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Betting in South Korea

Published on: 08/08/2016

South Korea divided from North Korea in 1948. Peace between the two countries was not achieved until 1953, although tensions are still present today.

The Koreans are fond of Gambling and the country has a long history of betting games. An early form of dominoes known as “fighting tablet” was played in Korea, as were other card and board games. Bullfighting, known as Cheongdo So Ssa-eum, where two bulls fight each other, and Ssirum Sumo wrestling are just two other betting activities that date back many centuries. In the 1950s, all gambling, apart from horseracing was forbidden by the South Korean government. In 1954, the Korea Racing Authority (KRA) supervised the creation of a horserace track in Ttuksom in Seoul. The track was the leading horseracing venue in the country until 1989, when a new track called Seoul Racecourse was built in Gwacheon. The sport has been popular in Korea since the late eighteen hundreds and is still enjoyed today.

In 1984, pari-mutuel betting was greatly improved with the appearance of computerized facilities. Prior to this, transaction were carried out manually, which was not ideal, as it was detrimental to the sport and gambling.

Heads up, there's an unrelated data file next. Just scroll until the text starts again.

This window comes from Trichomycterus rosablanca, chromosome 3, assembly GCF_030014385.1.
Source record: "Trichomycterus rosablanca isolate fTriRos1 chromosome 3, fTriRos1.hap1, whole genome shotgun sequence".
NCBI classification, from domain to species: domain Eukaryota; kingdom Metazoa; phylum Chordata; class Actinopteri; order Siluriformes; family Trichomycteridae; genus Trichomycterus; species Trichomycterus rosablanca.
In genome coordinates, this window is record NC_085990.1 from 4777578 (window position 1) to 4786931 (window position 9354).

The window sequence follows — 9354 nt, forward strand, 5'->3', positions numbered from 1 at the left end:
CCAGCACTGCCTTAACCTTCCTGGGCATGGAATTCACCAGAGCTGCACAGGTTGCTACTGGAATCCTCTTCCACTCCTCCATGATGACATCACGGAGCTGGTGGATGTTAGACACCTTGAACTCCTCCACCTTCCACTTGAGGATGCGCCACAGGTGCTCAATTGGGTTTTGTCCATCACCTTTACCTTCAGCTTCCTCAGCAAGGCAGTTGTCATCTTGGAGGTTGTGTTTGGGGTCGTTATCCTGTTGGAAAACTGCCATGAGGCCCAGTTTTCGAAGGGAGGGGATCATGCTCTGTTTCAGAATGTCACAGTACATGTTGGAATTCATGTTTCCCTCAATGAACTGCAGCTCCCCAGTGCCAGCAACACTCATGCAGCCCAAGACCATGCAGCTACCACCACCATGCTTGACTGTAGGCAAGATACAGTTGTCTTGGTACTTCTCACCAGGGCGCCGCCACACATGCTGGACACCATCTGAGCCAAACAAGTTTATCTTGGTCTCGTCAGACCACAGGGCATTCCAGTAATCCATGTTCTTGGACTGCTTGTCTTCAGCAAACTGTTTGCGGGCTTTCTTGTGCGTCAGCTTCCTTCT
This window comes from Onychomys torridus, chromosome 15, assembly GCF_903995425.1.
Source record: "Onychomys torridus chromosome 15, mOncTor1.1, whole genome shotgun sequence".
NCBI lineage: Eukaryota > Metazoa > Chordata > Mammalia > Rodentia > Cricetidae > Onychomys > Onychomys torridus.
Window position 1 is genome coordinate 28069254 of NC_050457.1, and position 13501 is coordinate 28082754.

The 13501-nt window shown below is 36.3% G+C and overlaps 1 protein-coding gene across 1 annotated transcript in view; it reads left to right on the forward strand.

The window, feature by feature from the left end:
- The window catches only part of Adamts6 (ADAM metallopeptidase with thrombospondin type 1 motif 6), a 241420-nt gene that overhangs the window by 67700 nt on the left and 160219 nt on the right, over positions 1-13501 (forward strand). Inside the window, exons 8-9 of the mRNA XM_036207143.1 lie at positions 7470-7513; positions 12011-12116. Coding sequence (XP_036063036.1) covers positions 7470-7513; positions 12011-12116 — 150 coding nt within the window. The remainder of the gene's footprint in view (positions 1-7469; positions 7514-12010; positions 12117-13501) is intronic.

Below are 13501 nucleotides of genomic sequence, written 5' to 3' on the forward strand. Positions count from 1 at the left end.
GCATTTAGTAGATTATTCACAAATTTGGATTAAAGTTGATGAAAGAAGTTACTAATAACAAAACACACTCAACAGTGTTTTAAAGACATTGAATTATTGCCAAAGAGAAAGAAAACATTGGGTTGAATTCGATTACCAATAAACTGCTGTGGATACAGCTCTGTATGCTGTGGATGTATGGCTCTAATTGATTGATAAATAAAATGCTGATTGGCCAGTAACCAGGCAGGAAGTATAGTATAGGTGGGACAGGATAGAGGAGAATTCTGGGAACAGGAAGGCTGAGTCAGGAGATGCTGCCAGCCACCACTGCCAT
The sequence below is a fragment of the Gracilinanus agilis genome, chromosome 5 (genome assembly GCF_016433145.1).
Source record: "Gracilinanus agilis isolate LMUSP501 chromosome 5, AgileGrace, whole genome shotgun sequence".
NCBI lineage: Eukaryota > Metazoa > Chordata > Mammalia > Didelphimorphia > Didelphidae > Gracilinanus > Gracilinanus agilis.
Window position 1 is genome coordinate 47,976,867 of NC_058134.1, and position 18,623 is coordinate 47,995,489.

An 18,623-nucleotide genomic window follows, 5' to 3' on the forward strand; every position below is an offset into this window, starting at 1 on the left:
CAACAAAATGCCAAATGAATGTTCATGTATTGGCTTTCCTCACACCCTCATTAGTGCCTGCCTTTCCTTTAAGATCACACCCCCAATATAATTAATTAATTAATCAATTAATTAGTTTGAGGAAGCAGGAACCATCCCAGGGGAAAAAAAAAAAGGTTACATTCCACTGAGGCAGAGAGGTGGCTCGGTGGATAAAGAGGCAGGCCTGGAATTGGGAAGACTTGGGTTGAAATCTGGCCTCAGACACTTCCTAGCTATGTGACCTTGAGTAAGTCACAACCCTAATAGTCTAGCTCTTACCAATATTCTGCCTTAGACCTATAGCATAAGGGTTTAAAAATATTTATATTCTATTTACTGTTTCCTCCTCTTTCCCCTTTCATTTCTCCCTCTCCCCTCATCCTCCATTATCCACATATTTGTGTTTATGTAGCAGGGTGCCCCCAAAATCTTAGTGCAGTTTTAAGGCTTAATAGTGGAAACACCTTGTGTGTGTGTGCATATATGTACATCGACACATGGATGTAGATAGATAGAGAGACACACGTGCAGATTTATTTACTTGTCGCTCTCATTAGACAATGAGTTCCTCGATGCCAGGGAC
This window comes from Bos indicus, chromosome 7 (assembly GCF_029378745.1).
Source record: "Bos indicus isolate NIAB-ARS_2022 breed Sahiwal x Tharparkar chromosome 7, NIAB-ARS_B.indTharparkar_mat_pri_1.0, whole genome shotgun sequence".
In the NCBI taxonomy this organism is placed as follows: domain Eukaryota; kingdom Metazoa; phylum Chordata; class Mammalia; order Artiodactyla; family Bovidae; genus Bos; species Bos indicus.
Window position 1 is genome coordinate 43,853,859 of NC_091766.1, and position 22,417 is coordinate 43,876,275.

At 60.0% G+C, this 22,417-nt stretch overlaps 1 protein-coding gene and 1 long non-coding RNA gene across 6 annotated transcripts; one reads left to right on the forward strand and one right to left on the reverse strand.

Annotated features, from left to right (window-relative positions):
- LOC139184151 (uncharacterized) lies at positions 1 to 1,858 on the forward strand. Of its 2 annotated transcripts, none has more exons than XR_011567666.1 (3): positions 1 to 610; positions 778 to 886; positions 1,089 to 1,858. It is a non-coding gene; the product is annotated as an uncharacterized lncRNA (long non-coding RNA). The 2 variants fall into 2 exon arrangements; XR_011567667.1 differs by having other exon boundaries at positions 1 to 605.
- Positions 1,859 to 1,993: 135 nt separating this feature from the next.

South Korea has three main horse racing tracks - the Seoul Racecourse in Gwacheon, the Jeju Racecourse in the city of Cheju and the Gyeongnam Race Park in Busan. All businesses related to horseracing and gambling are managed by the KRA.

The South Korean government has also recognised the value of lotteries, and state licences have been issued for five lottery companies - Sports Toto Company, BET Corporation, Korea Science Foundation, Seoul Olympic Sports Promotion Foundation and Kookmin Bank. Some of the profits are put into national welfare projects.

Korean citizens were banned from gambling in casinos. However, the Paradise Walker-Hill Hotel gained a licence for gaming in the 1970s purely for the intention of attracting foreign visitors. The venture generated huge revenues through taxes which led to another casino being granted a licence. Nowadays, there are at least 16 legitimate casinos located throughout the country. The Kangwon Land Resort & Casino hosted in Jeongseonngun is now available for the local people to enjoy wagering in. All sports gambling was illegal in Korea - however, in 2001, certain sports were made legal for gambling including football, golf, basketball, volleyball, baseball and motor racing.

The first gambling company to promote fixed odd bets was Sports Toto - their tickets are sold throughout Korea, and some of their profits are forwarded to benefitting the countries sporting infrastructure. South Korea government authorities remain steadfast in trying to block internet gambling - no licences are obtainable and online gambling is illegal throughout the country.

South Korea citizens still frequent off-shore online sportsbooks, of which there are many including Ladbrokes, William Hill, and bet365. A handful even provide information in the Korean language.